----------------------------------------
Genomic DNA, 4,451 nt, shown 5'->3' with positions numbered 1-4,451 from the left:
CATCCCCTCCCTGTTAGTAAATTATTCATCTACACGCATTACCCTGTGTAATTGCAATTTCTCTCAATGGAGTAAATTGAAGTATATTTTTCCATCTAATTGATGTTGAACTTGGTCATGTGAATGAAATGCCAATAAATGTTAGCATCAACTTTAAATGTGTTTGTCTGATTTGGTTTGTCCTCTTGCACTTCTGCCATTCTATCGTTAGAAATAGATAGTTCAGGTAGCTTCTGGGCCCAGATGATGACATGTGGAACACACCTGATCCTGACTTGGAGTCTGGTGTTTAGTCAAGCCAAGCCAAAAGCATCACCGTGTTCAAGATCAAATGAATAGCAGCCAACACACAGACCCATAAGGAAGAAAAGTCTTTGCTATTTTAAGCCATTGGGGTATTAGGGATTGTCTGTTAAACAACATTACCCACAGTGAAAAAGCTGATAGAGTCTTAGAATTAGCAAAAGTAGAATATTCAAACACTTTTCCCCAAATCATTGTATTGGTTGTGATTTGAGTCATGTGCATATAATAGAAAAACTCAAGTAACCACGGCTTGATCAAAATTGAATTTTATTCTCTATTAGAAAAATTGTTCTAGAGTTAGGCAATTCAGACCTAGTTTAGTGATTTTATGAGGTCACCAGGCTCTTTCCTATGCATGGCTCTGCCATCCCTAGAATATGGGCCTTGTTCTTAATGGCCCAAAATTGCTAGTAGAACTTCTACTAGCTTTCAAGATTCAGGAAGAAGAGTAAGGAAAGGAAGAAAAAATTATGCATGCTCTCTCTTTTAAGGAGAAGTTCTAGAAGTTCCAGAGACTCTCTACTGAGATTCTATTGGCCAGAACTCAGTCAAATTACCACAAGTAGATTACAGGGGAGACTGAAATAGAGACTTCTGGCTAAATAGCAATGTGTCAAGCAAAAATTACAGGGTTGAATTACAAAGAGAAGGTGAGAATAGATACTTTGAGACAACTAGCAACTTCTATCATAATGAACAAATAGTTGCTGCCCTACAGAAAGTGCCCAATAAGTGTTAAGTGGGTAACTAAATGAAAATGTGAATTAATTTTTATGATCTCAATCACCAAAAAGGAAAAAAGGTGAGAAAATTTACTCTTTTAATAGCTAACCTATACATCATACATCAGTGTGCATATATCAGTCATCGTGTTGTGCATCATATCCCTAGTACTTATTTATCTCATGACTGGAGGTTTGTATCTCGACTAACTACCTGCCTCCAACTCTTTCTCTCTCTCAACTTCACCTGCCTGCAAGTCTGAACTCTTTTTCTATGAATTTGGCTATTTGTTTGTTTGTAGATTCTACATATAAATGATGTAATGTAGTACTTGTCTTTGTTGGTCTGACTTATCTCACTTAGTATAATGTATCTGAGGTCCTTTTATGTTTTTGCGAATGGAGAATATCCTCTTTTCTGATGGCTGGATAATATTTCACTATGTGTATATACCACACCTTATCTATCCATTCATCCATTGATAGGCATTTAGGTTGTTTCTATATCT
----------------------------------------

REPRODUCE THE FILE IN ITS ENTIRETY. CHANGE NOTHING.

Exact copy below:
Genomic DNA, 4,451 nt, shown 5'->3' with positions numbered 1-4,451 from the left:
CATCCCCTCCCTGTTAGTAAATTATTCATCTACACGCATTACCCTGTGTAATTGCAATTTCTCTCAATGGAGTAAATTGAAGTATATTTTTCCATCTAATTGATGTTGAACTTGGTCATGTGAATGAAATGCCAATAAATGTTAGCATCAACTTTAAATGTGTTTGTCTGATTTGGTTTGTCCTCTTGCACTTCTGCCATTCTATCGTTAGAAATAGATAGTTCAGGTAGCTTCTGGGCCCAGATGATGACATGTGGAACACACCTGATCCTGACTTGGAGTCTGGTGTTTAGTCAAGCCAAGCCAAAAGCATCACCGTGTTCAAGATCAAATGAATAGCAGCCAACACACAGACCCATAAGGAAGAAAAGTCTTTGCTATTTTAAGCCATTGGGGTATTAGGGATTGTCTGTTAAACAACATTACCCACAGTGAAAAAGCTGATAGAGTCTTAGAATTAGCAAAAGTAGAATATTCAAACACTTTTCCCCAAATCATTGTATTGGTTGTGATTTGAGTCATGTGCATATAATAGAAAAACTCAAGTAACCACGGCTTGATCAAAATTGAATTTTATTCTCTATTAGAAAAATTGTTCTAGAGTTAGGCAATTCAGACCTAGTTTAGTGATTTTATGAGGTCACCAGGCTCTTTCCTATGCATGGCTCTGCCATCCCTAGAATATGGGCCTTGTTCTTAATGGCCCAAAATTGCTAGTAGAACTTCTACTAGCTTTCAAGATTCAGGAAGAAGAGTAAGGAAAGGAAGAAAAAATTATGCATGCTCTCTCTTTTAAGGAGAAGTTCTAGAAGTTCCAGAGACTCTCTACTGAGATTCTATTGGCCAGAACTCAGTCAAATTACCACAAGTAGATTACAGGGGAGACTGAAATAGAGACTTCTGGCTAAATAGCAATGTGTCAAGCAAAAATTACAGGGTTGAATTACAAAGAGAAGGTGAGAATAGATACTTTGAGACAACTAGCAACTTCTATCATAATGAACAAATAGTTGCTGCCCTACAGAAAGTGCCCAATAAGTGTTAAGTGGGTAACTAAATGAAAATGTGAATTAATTTTTATGATCTCAATCACCAAAAAGGAAAAAAGGTGAGAAAATTTACTCTTTTAATAGCTAACCTATACATCATACATCAGTGTGCATATATCAGTCATCGTGTTGTGCATCATATCCCTAGTACTTATTTATCTCATGACTGGAGGTTTGTATCTCGACTAACTACCTGCCTCCAACTCTTTCTCTCTCTCAACTTCACCTGCCTGCAAGTCTGAACTCTTTTTCTATGAATTTGGCTATTTGTTTGTTTGTAGATTCTACATATAAATGATGTAATGTAGTACTTGTCTTTGTTGGTCTGACTTATCTCACTTAGTATAATGTATCTGAGGTCCTTTTATGTTTTTGCGAATGGAGAATATCCTCTTTTCTGATGGCTGGATAATATTTCACTATGTGTATATACCACACCTTATCTATCCATTCATCCATTGATAGGCATTTAGGTTGTTTCTATATCT